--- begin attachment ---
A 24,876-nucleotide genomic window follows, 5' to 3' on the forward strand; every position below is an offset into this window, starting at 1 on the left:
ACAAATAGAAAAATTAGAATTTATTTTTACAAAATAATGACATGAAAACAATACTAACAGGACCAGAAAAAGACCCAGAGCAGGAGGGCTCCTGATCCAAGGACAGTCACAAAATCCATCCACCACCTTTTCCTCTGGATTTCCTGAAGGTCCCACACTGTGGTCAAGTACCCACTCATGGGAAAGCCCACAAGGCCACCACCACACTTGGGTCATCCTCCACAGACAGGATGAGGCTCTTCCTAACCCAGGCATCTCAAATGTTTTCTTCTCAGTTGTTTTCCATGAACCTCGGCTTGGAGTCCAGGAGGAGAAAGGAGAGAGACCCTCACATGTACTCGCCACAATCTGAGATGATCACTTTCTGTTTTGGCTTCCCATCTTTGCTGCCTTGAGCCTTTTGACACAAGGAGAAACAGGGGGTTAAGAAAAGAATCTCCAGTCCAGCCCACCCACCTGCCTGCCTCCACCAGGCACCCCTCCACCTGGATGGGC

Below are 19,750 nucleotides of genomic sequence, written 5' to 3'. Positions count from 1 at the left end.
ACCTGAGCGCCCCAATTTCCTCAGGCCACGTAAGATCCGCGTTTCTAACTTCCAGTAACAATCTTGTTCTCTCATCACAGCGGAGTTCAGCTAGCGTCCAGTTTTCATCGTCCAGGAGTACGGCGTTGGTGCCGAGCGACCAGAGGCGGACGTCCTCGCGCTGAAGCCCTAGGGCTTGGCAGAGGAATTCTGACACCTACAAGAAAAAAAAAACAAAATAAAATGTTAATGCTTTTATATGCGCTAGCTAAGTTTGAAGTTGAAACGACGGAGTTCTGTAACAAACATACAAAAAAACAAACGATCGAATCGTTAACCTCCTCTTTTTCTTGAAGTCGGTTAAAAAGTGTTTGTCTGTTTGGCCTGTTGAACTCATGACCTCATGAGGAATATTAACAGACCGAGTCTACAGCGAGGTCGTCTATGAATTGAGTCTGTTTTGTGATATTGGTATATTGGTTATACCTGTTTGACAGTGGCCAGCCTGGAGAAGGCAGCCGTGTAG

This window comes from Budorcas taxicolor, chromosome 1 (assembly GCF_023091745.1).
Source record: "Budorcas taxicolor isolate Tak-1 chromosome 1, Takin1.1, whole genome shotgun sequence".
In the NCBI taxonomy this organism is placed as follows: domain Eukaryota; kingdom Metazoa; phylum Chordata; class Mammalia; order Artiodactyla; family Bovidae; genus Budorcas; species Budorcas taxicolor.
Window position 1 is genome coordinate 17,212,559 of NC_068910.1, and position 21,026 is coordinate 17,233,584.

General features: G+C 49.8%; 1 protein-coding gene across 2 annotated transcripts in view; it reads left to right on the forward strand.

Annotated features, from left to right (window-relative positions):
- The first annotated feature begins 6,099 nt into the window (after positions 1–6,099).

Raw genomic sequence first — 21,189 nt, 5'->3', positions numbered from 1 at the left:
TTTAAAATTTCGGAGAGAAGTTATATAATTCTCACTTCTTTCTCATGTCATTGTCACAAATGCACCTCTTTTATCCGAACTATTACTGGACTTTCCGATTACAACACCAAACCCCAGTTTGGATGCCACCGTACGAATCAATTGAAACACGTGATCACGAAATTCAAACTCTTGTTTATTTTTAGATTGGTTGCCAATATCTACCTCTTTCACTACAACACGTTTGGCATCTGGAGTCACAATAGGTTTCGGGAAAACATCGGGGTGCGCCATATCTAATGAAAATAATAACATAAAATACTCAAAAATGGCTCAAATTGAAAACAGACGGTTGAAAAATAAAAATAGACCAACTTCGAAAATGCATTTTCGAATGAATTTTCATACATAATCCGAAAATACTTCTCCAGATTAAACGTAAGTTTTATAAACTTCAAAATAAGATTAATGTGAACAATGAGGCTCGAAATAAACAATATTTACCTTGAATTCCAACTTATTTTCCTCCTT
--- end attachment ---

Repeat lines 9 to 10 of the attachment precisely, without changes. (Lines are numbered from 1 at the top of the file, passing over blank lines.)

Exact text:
General features: G+C 49.8%; 1 protein-coding gene across 2 annotated transcripts in view; it reads left to right on the forward strand.

Annotated features, from left to right (window-relative positions):